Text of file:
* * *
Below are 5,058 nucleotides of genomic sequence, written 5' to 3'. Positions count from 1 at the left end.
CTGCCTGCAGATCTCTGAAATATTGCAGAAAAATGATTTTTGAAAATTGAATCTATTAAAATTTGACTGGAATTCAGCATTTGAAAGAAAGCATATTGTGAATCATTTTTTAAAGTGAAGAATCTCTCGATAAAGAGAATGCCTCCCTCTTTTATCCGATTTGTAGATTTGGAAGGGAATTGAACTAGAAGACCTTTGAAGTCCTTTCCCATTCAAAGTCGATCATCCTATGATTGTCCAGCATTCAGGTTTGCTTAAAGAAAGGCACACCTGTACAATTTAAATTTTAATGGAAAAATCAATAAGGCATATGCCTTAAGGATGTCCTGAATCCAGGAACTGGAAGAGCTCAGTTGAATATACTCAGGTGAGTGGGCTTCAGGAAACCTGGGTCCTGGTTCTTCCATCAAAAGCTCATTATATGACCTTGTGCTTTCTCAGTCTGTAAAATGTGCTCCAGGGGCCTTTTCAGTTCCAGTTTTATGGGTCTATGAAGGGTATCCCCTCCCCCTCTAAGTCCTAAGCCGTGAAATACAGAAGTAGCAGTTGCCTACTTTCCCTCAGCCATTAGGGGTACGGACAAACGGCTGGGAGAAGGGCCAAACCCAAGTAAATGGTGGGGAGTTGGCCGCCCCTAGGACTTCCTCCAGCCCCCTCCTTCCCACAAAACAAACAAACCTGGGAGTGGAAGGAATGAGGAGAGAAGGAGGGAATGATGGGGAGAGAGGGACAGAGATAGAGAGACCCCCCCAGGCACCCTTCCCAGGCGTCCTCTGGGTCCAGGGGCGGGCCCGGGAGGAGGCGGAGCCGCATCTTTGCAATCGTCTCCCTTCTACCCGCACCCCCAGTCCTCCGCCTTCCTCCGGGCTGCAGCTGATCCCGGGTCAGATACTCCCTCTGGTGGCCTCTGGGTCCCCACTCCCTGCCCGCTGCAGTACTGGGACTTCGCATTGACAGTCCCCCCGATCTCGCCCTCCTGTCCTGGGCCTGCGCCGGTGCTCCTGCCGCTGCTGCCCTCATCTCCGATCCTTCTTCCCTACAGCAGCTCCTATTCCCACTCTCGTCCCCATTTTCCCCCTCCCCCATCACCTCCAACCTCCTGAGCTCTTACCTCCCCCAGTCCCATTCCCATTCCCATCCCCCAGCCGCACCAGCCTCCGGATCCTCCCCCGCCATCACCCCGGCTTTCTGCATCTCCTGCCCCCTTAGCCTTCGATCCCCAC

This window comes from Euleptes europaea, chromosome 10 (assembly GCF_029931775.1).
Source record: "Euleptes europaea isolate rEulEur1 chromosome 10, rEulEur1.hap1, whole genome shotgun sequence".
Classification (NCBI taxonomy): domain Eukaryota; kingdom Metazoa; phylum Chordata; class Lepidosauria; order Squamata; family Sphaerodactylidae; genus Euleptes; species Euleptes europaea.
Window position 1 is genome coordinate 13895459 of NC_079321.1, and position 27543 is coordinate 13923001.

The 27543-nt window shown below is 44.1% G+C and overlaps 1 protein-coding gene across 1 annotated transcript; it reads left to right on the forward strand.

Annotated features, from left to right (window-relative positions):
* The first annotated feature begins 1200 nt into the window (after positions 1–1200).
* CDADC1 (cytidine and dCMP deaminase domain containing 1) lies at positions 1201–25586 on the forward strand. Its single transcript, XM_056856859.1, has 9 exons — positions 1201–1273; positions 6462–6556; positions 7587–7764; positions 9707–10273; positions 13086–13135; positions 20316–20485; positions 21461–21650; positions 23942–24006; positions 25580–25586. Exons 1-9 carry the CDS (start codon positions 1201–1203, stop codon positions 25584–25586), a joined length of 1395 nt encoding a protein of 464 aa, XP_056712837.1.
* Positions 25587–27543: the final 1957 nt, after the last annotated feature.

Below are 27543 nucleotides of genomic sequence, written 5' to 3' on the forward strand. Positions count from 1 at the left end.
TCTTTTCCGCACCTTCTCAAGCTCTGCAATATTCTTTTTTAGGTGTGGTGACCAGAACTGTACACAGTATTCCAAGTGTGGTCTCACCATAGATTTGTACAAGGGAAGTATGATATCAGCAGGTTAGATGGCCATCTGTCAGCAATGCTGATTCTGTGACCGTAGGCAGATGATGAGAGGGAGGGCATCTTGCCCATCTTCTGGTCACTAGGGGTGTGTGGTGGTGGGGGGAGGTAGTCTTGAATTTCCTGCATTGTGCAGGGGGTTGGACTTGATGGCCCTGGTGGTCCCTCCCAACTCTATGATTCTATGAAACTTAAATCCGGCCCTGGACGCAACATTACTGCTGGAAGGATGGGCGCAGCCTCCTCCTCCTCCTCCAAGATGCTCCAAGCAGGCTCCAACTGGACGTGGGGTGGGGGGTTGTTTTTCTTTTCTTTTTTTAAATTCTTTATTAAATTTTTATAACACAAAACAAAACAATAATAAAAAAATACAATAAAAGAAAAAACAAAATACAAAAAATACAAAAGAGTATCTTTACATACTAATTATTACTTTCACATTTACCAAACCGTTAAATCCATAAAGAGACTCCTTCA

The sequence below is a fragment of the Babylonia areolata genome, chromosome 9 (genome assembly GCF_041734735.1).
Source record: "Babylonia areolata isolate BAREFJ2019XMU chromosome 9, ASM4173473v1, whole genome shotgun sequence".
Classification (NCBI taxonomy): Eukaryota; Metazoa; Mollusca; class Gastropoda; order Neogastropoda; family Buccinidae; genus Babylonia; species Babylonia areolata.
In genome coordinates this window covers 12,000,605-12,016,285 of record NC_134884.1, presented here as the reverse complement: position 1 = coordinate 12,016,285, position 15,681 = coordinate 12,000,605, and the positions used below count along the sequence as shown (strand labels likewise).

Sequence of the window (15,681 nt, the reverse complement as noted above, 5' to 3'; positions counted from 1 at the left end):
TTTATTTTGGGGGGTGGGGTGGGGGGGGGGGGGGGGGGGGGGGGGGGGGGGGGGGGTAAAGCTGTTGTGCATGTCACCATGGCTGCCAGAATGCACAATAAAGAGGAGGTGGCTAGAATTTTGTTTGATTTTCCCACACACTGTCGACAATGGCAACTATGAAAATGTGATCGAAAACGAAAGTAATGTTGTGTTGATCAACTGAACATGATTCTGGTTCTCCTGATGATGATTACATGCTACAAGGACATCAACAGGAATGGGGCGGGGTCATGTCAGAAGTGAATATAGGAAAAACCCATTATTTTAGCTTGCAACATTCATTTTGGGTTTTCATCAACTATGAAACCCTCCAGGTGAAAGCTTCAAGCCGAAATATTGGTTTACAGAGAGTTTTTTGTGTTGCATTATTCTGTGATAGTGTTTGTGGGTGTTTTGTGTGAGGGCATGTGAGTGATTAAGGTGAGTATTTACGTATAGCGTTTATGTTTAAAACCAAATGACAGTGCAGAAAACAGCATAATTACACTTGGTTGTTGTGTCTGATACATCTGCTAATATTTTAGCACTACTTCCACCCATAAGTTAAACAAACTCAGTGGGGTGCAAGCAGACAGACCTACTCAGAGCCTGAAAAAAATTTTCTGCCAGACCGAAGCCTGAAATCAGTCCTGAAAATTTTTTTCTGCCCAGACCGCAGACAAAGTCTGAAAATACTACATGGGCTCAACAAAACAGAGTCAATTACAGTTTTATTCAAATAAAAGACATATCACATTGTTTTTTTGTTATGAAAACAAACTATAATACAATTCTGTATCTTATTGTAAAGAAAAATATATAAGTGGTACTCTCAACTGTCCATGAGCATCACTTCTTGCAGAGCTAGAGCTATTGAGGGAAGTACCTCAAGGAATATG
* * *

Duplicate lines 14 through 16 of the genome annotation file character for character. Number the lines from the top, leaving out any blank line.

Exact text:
The sequence below is a fragment of the Babylonia areolata genome, chromosome 9 (genome assembly GCF_041734735.1).
Source record: "Babylonia areolata isolate BAREFJ2019XMU chromosome 9, ASM4173473v1, whole genome shotgun sequence".
Classification (NCBI taxonomy): Eukaryota; Metazoa; Mollusca; class Gastropoda; order Neogastropoda; family Buccinidae; genus Babylonia; species Babylonia areolata.